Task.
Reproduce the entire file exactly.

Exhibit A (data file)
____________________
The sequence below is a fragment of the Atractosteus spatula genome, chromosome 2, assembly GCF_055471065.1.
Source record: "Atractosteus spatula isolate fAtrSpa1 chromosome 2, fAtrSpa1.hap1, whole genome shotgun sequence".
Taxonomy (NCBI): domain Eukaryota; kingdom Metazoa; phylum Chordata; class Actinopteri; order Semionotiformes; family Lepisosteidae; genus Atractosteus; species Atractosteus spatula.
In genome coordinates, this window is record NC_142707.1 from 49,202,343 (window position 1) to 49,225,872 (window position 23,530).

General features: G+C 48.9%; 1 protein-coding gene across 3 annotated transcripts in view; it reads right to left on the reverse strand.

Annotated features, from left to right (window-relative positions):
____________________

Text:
The sequence below is a fragment of the Atractosteus spatula genome, chromosome 2, assembly GCF_055471065.1.
Source record: "Atractosteus spatula isolate fAtrSpa1 chromosome 2, fAtrSpa1.hap1, whole genome shotgun sequence".
Taxonomy (NCBI): domain Eukaryota; kingdom Metazoa; phylum Chordata; class Actinopteri; order Semionotiformes; family Lepisosteidae; genus Atractosteus; species Atractosteus spatula.
In genome coordinates, this window is record NC_142707.1 from 49,202,343 (window position 1) to 49,225,872 (window position 23,530).

General features: G+C 48.9%; 1 protein-coding gene across 3 annotated transcripts in view; it reads right to left on the reverse strand.

Annotated features, from left to right (window-relative positions):